Rhea plan to expand ‘police powers’ will roll over the people

Rhea County officials join Gov. Bill Haslam and others at a groundbreaking ceremony for the coming Nokian Tyre factory. (Photo Nokian Tyre)

Rhea County officials join Gov. Bill Haslam at a groundbreaking ceremony for the coming Nokian Tyres factory in Dayton, Tenn. (Photo Nokian Tyres)

Rhea County’s quality working people helped win this Finnish factory (as seen in an artist’s sketch) to Rhea County, Tenn. (Photo Nokian Tyre)

The high quality of Tennesssee working people helped win this Finnish factory (as seen in an artist’s sketch) to Rhea County, Tenn. (Photo Nokian Tyres)

A proposal to make Rhea County government toothier and more aggressive surprised many residents on learning that it will come up at a commission meeting Tuesday.

The proposal by commissioner Bill Hollin intends to target a narrowly defined problem upon which most people would agree: Nuisances.

By David Tulis / Noogaradio 92.7

The bill’s teeth are sharp. It would empower the county to “define, prohibit, abate, suppress, prevent and regulate all acts, practices, conduct, businesses, occupations, callings, trades, uses of property and all other things whatsoever detrimental, or liable to be detrimental, to the health, morals, comfort, safety, convenience or welfare  *** .”

Tune in to the David Tulis show weekdays at 9 a.m.

Tune in to the David Tulis show weekdays at 9.

The proposal seeking a two-thirds vote among nine commissioners short-circuits the county’s system of courts created to settle disputes, right wrongs and establish restitution for torts and injuries among the people. Ignoring the general premise that sessions, chancery and circuit are open to all disputants, it allows inspectors and county officers to settle grievances among neighbors beforehand — administratively and by threat of judicial action.

Executive government

The proposal comes as Rhea County attains greater status as a commercial center. Nokian Tyres will break ground in early 2018 on a F$360 million plant and will employ 400 people when it begins putting out 4 million tires a year starting in 2020. Mr. Hollin’s bill gives county government more the look of proactive commercial government rather than reactive protective civil government.

The Rhea nuisances plan for new coercive power —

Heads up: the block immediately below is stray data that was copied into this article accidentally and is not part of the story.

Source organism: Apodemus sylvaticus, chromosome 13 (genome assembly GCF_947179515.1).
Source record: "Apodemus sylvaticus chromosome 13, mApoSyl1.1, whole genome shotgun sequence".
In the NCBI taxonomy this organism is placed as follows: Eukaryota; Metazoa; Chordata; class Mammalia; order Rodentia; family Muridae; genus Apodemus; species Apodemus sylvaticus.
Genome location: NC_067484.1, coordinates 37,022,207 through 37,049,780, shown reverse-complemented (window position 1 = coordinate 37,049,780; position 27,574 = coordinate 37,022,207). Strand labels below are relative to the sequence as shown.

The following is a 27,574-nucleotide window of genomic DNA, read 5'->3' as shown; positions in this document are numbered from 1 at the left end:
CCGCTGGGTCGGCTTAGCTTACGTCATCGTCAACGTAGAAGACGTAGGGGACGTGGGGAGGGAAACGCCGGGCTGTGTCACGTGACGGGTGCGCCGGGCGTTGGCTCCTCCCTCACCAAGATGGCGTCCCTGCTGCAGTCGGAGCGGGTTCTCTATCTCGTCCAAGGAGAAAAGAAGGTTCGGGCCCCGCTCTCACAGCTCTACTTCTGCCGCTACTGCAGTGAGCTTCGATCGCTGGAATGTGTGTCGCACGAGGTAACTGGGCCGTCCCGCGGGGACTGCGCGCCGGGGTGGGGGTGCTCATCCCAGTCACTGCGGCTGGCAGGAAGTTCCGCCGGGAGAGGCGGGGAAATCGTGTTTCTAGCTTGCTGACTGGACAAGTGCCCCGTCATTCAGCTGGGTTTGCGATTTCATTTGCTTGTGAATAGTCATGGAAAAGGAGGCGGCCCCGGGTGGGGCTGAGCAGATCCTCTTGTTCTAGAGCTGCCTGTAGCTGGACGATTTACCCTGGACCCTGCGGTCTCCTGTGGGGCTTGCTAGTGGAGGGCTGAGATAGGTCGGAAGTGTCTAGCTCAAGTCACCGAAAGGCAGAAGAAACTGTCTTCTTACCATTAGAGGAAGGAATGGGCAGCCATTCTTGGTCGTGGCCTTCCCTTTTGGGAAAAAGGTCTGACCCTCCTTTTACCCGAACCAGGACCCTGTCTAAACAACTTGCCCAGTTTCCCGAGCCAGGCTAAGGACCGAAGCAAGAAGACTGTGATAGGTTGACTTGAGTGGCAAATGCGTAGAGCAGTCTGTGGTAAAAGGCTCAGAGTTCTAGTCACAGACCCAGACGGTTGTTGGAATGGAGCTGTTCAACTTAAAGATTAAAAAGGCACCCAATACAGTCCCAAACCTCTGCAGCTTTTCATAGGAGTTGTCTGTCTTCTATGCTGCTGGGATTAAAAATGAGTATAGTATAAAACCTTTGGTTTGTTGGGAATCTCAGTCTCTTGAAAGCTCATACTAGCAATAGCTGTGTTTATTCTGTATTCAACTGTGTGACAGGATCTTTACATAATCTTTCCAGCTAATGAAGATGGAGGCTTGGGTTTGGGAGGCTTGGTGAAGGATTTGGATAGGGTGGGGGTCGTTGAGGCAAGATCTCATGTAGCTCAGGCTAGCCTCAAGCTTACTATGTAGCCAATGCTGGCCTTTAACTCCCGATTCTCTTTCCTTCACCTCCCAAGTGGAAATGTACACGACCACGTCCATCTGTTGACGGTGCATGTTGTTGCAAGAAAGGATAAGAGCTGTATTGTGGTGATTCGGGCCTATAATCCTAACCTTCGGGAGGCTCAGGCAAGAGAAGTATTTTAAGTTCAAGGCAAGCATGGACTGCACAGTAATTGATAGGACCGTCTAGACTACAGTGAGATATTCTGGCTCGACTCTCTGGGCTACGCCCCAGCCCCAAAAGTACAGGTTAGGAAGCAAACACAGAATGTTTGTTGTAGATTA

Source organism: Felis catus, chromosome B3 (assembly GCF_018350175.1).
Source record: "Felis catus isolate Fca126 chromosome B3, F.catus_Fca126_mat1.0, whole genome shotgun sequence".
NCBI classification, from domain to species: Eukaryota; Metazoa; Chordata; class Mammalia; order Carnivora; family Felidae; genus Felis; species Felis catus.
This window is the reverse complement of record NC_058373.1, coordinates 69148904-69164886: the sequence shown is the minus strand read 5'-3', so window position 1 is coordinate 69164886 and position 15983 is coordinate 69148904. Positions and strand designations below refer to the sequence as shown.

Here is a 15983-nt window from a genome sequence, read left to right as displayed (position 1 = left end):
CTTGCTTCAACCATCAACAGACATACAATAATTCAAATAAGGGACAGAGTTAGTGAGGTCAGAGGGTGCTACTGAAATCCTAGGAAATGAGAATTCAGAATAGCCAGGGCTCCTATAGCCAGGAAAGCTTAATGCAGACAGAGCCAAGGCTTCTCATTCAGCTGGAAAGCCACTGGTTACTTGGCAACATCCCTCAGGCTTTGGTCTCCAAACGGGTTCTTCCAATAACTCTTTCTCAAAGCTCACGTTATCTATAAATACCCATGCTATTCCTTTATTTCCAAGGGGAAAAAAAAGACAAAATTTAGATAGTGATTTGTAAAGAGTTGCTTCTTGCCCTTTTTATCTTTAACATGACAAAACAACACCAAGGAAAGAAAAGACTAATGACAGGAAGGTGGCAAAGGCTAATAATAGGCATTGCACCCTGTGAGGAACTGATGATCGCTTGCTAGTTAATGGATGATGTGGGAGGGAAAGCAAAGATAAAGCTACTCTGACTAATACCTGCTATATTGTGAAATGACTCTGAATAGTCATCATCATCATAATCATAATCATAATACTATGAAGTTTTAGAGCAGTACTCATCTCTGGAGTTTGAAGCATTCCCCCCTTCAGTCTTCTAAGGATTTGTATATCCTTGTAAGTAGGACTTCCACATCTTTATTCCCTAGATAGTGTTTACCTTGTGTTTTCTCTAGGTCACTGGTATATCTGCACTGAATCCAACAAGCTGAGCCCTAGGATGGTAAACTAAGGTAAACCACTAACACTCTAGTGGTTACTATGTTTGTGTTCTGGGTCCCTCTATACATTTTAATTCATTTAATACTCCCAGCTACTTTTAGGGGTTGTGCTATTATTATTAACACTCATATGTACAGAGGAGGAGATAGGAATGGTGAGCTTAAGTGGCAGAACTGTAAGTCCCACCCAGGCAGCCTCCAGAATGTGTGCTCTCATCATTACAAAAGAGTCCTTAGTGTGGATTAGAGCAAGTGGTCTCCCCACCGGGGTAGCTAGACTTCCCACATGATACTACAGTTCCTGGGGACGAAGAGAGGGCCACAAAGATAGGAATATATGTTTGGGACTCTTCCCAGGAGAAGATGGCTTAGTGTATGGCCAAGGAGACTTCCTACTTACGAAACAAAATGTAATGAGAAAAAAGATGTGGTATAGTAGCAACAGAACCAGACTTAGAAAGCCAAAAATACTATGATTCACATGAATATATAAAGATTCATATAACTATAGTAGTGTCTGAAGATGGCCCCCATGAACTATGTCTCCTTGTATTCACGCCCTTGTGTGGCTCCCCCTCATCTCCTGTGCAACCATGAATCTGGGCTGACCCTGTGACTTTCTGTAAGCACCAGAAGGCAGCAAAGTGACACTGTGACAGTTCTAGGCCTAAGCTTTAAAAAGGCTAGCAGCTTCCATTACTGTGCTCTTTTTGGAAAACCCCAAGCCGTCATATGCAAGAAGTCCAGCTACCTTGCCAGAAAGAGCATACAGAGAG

➤ Shifts the ground of the people away from self-government and private settlement of disputes to that of regulation, supervision and inspection by civil authority — to pre-emptive government of the kind made famous by the Great Society and New Deal government in Washington.

➤ Esteems force rather than entreaty and negotiation to ease tensions among neighbors. It uses the tongue of incisor-backed command rather than the linquistics of diplomacy.

➤ Opens the way for violations of the “arbitrary and capricious” standard in law, one that requires all state actors to have clear authority in statute for their activities.

➤ Rejects the biblical teaching that the civil magistrate is to be negative in his function and judicial (waiting for a crime to occur, then seizing the offender), not positive, active and executive.

Pretending the Trump revolt didn’t happen

Mr. Hollin emits his proposal as if to play catchup with recent changes in Tennessee law of which the county has declined to take advantage. But, more likely, he faces a wall of resistance that is the Trump voter revolt. People in the county overwhelmingly went to the polls to put a stop to business as usual in Washington, D.C., favoring Mr. Trump with 8,650 votes, or 79 percent, to 1,942 votes, or 17.7 percent, for Hillary Clinton.

Bill Hollin, commissioner

Bill Hollin, commissioner

Mr. Trump tapped the huge public anger against politics as usual, against regulation and the standing abuse that to many is the national government itself, if Mr. Hollin didn’t notice.

Mr. Hollin comes from a background of “economic planning” and corporate sales, and shares a fault with many technocrats. For him, the ordinance is just a tool to accomplish a public policy objective — namely, give power to officials to “take care” of problems among the people. For the variegated nuisance problem in Rhea County, he asks not for a Bowie knife, but a Swiss army knife. One blade won’t do. A dozen tools might be needed, and we don’t want an instrument lacking in cutting edges, nail files and screwdrivers. No tool bereft of instruments, no toolbox not full.

Hence the objections from entrepreneurs such as Joe Paige, a contractor in Spring City. He wants residents to contact their commissioners and to attend Tuesday’s work session at 6 p.m. in the Dayton courthouse annex.